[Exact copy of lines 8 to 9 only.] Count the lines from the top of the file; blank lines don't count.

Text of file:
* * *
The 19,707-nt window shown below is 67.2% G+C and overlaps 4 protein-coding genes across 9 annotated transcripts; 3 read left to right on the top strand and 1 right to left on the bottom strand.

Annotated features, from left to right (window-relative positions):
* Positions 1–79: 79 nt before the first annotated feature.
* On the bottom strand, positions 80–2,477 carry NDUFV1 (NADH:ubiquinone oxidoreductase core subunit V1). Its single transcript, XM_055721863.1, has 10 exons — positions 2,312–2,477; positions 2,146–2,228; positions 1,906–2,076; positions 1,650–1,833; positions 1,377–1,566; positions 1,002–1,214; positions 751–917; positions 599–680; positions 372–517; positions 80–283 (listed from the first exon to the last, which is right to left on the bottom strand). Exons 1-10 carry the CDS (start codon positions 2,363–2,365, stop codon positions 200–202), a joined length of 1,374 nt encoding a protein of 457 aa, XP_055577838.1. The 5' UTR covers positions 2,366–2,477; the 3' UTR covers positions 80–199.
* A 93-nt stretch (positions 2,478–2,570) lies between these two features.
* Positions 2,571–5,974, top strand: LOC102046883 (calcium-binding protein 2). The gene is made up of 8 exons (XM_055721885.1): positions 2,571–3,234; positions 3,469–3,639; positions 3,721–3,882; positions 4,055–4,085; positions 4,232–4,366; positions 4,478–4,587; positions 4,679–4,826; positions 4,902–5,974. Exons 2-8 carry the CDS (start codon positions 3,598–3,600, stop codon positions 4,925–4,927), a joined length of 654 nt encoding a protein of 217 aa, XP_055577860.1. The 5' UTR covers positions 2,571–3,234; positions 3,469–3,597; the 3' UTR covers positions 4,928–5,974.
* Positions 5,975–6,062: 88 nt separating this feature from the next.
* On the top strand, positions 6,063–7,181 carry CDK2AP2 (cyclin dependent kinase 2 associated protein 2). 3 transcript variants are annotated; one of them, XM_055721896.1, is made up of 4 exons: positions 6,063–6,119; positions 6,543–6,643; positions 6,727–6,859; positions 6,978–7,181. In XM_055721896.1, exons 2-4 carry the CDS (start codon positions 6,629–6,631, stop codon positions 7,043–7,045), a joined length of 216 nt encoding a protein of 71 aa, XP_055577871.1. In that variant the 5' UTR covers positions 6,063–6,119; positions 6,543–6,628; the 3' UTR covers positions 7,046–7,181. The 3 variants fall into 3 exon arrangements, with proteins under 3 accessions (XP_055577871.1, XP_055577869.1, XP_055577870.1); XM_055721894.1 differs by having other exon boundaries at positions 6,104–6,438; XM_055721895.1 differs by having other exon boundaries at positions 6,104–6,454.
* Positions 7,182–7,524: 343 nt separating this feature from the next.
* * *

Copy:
* On the top strand, positions 6,063–7,181 carry CDK2AP2 (cyclin dependent kinase 2 associated protein 2). 3 transcript variants are annotated; one of them, XM_055721896.1, is made up of 4 exons: positions 6,063–6,119; positions 6,543–6,643; positions 6,727–6,859; positions 6,978–7,181. In XM_055721896.1, exons 2-4 carry the CDS (start codon positions 6,629–6,631, stop codon positions 7,043–7,045), a joined length of 216 nt encoding a protein of 71 aa, XP_055577871.1. In that variant the 5' UTR covers positions 6,063–6,119; positions 6,543–6,628; the 3' UTR covers positions 7,046–7,181. The 3 variants fall into 3 exon arrangements, with proteins under 3 accessions (XP_055577871.1, XP_055577869.1, XP_055577870.1); XM_055721894.1 differs by having other exon boundaries at positions 6,104–6,438; XM_055721895.1 differs by having other exon boundaries at positions 6,104–6,454.
* Positions 7,182–7,524: 343 nt separating this feature from the next.